For a couple of Christmases I was part of the NHS.UK senior leadership team. When they were making the holiday cover rota, I used to joke, “you know where I am if there’s a service design emergency”. Well I won’t be making that joke again.
We have a Slack channel where designers share weekly updates with their colleagues. Scrolling through those, I can see the scale and pace at which teams have had to replan, reprioritise, reconfigure, and regroup. It makes me so proud of the many teams at NHS Digital, and of course the wider health and care system.
The past few weeks have felt like a sprint for some of them, but we’re under no illusions that there’s also a marathon ahead. My role right now is a supporting one, and that’s as it should be. The teams have got this. I’m here to advise, remove blockers, and keep moving on business as usual so that colleagues can do their best work to help the NHS at this horrendously difficult time.
What made me proud of my colleagues this week?
- NHS.UK colleagues continuing to respond rapidly to the changing situation. With the NHS content they create now powering Google’s knowledge panels, and the website address displayed on the podium at a Prime Ministerial press conference, they are the frontline of a massive public information effort.
- The 111 Online team who have continued to iterate their coronavirus service, again in response to medical advice that changes day by day.
- All the teams and staff who have put their other work on hold to pick up urgent new commissions for brand new services that the nation is likely to need in the coming weeks.
- All the teams that are quietly getting on with their work, and planning how they will keep on collaborating in the event of further more widespread disruption.
- Our continued ability to be user-centred and open about our work. Misaki wrote about her reflections on 6 months learning to be a user researcher, David pushed an important update to make our services a little more accessible, and Tero shared some work he has been doing to untangle the terminology around services, products and platforms.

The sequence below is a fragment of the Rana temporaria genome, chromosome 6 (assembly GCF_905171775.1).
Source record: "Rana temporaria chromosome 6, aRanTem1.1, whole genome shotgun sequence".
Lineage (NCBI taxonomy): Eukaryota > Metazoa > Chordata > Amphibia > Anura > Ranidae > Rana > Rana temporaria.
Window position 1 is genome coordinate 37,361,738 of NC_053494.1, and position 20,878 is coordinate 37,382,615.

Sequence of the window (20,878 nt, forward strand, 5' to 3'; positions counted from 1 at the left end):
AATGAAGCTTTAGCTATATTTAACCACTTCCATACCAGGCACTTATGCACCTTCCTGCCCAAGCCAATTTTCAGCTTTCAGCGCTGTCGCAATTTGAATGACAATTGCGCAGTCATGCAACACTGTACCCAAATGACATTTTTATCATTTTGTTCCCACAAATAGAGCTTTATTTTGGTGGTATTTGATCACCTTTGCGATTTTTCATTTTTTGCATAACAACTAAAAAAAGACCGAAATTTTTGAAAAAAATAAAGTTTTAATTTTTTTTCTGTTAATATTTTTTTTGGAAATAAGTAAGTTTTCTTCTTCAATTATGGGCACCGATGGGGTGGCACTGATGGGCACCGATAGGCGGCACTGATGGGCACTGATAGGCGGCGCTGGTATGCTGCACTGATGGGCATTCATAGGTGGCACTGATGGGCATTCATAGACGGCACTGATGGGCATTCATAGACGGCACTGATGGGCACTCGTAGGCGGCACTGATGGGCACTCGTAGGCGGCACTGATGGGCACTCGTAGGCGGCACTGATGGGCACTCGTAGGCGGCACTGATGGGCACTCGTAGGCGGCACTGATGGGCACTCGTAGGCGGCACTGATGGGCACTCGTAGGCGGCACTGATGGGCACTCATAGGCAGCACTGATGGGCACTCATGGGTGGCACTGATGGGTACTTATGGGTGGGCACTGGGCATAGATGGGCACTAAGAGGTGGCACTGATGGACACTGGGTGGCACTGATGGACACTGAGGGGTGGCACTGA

- The calmness with which senior leaders in our organisation are balancing the need to support the health and care system with new information and services, while continuing with business as usual and other important non-Covid-19 work where possible.
I do not believe this organisation could have mounted a response like this two years ago. That’s the true measure of our digital transformation: we have mature, multidisciplinary teams who can be pointed at a new problem and just run with it. Central co-ordination is key of course, but we can only move at the pace that’s now demanded of us because everyone instinctively understands the role they have to play, and knows how to operate with a high degree of aligned autonomy.
Our product development strategy had three objectives:
- to be design and user led
- to be open and agile, and
- to have the best team
Under pressure, people have proved they can be all of those things. Did I mention I am immensely proud of them all?
What do I need to take care of?
- It’s important that everyone on the team looks after their own wellbeing, and that of their families and colleagues. No one knows how long this may last, or what may be asked of us. We need to guard against signs of fatigue and burn-out, both as individuals and in those around us.
- I was furious when I heard that a colleague had been subject to coronavirus-related racism, and proud of her for confronting her abusers. There is no place for that, especially when the abuse is directed at NHS staff.
- I’m helping with recruitment to some key roles at the moment. We need to make sure we get the right candidates for each role, and bring them on board to the organisation with the best experience possible, even if there’s a lot else going on when they arrive.
- It’s coming up to the end of the financial year, which also marks a milestone for a piece of work that’s transferring to another health and care national organisation. I need to make sure we still deal with that efficiently, and have solid plans for my user-centred design team in the next financial year.
A couple of milestones
- It’s exactly a year since I started writing weeknotes in this format. The impetus for me was that I’d just started on the NHS Leadership Academy Nye Bevan Programme. Writing weeknotes helped me to keep track of my learning, and gather evidence that I could include in my written work for the programme. I’ve finished the programme now, but the weeknoting habit seems to have stuck!
- This week, my Bevan Programme peers and I got the brilliant news that we have all officially passed the programme. After the most challenging and stretching leadership development I’ve ever done, I now get to say I have an Award in Executive Healthcare Leadership. If you’re reading this and wondering whether the programme might be right for you, I’d be very happy to chat about my experience.